She led them slowly around the side of the hill that backed the Chief's lodge and to the edge of a meadow bordered by a small stream. She stopped near a fallen tree whose limbs had been used for firewood. Dried ferns covered a part of a thick limb that rested on the grass of the clearing.

"Healer... honorable... mother... of Chief, this... is very... hard... for me to say... but... must... please help...?"

The young girl who had tended Sahjeed and his mother and shared their lodge kept her eyes down as she spoke. Both women moved to her side and touched her arms.

"What is it you would say, my child?" gently asked Malaeeva, "You may speak of anything, we will listen... and help if we can, please."

The girl clasped her arms to each side under her breasts, kept her eyes averted and spoke quietly, "Saarosah... me... I... am not girl... woman... now. Have feelings... here." She raised a hand and placed in over her heart. "Feelings... for Chief... for mother... of Chief... never before... these... feelings... of tears... and... " She opened her arms and raised a tear stained face and stretched her arms out in a wide embrace, "and... warm... to hold... to comfort.

"Not... pretty... , picture by... Saaleesha... not true... not me... do not... say words... well... do not... see or hear... good... but... still feel... these things... inside."

Malaeeva and Shaweena moved closer to the girl and put an arm each around her back, "Dear sweet child... " said the Chief's mother, "You... "

Saarosah pulled away and interrupted, "Please... must say... very... hard... please?"

Both women stepped back as the girl knelt down and brushed the dried ferns off of the fallen limb. Their eyes opened wide as they saw a smaller branch on the limb had been carved and smoothed. The up thrusting carved wood was about six inches tall, narrow at the top and widened to about two inches at the base.

Saarosah looked away as she spoke, "Watch Sahjeed... sleep... sometimes... his, ahh... manhood... stands up in... night. Saarosah... not child... see maidens... and... braves... in hiding... know... what... they do. Want to... comfort... Chief... want to... hold him... ease his... need."

The girl paused and looked up, glancing at the startled eyes of Malaeeva and Shaweena. "Must... prove... have you... see... this woman... not been... opened... by other man. Also ask... Healer... for... medicine... not make... baby... not want... child... of Chief... to be... broken... like me. Please... you... understand? You... will... help?"

Saarosah turned, straddled the downed tree, lifted her skirt and moved over the carved branch. Both women stepped forward and took her by the arms and pulled her away.

"Oh, my child!" cried Malaeeva, "You must not do this thing!"

Saarosah looked startled as she glanced from face to face, "But... I thought... you would... understand. Only want to... ease his needs... but... not... to... have baby... it is... a good thing... I wish... to do. Chief... should not... have... woman... used by... others... not... proper."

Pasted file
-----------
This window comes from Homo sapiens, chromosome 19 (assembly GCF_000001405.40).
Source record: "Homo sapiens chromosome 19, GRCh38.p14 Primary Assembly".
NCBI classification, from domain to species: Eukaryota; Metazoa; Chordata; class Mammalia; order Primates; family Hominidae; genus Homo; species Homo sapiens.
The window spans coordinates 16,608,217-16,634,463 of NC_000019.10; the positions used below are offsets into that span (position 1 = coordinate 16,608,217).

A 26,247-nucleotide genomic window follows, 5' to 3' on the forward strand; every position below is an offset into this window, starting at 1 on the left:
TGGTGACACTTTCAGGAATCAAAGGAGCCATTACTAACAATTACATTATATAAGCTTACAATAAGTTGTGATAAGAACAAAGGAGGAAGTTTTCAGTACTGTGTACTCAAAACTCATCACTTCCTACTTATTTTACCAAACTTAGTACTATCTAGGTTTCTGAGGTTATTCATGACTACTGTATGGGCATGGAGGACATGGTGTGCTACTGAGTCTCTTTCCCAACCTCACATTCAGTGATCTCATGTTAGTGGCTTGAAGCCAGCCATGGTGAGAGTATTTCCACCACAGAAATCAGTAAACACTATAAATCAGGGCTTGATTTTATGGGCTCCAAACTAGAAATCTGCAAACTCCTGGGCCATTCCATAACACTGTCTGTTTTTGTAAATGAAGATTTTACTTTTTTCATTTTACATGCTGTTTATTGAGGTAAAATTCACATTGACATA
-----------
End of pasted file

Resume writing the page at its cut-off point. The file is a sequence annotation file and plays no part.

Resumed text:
Malaeeva led her away, towards a shaded place with other downed trees; they found a place to sit. She sat down next to the girl, put her arms around her and rocked gently back and forth. Shaweena stood close by.

The Chief's mother spoke close to the girl's ear, "I do understand, my child and it is a, ah, you show that you have deep feelings for my son and that you want to... but... you do not know Sahjeed."

Saarosah lifted her head and looked into Malaeeva's eyes, "Not... know him? But... "

"I do not think my son would, 'use' a woman to satisfy his needs. He would have long ago had he been that way."

"But all... men... that I... have seen... "

"Sahjeed is not like others, my child."

Shaweena leaned close, "And you are not like other maidens, Saarosah. Many would use the closeness you have to the Chief to gain advantage for them selves. Were you to lay with the Chief, he would be honor bound to mate with you. It is the way he is."

Saarosah's eyes opened wide, "But... I have... not ever... thought of that... I am not... proper... as a mate... for the Chief... he... would have... someone... much better than... me... I... am... nothing."

Shaweena watched as the girl spoke, "You mean that, do you not? My child, you are more than you think and you are more in the thoughts of Sahjeed than you know."

Saarosah blinked away tears, "I do not... understand... "

Malaeeva leaned close again, "Sahjeed has loved before, in his youth. She died of a sickness... he has looked at no woman since, but, my child, he looks at you, he sees you, even as he does not see the daughters of Domohaas."

Shaweena leaned close, "I must return to the village, but," she winked at Malaeeva, "We have a small surprise for you, perhaps late this sun, perhaps the next. Come, we must go back."

Sahjeed Deeda's men performed the rites for those of his men who had fallen in the battle. It was a somber line that slowly walked by, leaving an object of remembrance and a handful of soil in each grave. The Chief stayed and slowly walked back and forth before each site, pausing again and again.

Each had a separate site and stones from the nearby creek filled in the shallow dug resting places. Next to the line of Sahjeed's men, a long line of the high grounders, shoulder to shoulder, lay slightly raised to face the setting sun. There was a total of a hundred and one laid to rest.

"I did not know there were so many, my Chief," said the First Guard, as he quietly moved to Sahjeed's side.

Sahjeed looked down the long line, "Many lives have been taken here in this forsaken place. I would know if there is meaning in all this."

Lobolaaht stood near-by, "The shields they carried, would they be useful?"

"They are light and easily carried," said Duulaat, "They did not have the short spears, but it would be more protection that we have."

"Let those who would use them, do so," said the Chief.

"It is decided then, my Chief?" Asked the First Guard.

"Yes, my friend, we leave at first light."

"If you must fight again, I will not be by your side. I am uneasy with that." Duulaat did not meet the Chief's eyes.

"It is the best I can see to do, First Guard. We came to discover the fate of the men we sent before, I must do that. The injured must be protected and cared for, I leave you to do that."

"Yes, my Chief." Duulaat still did not look up.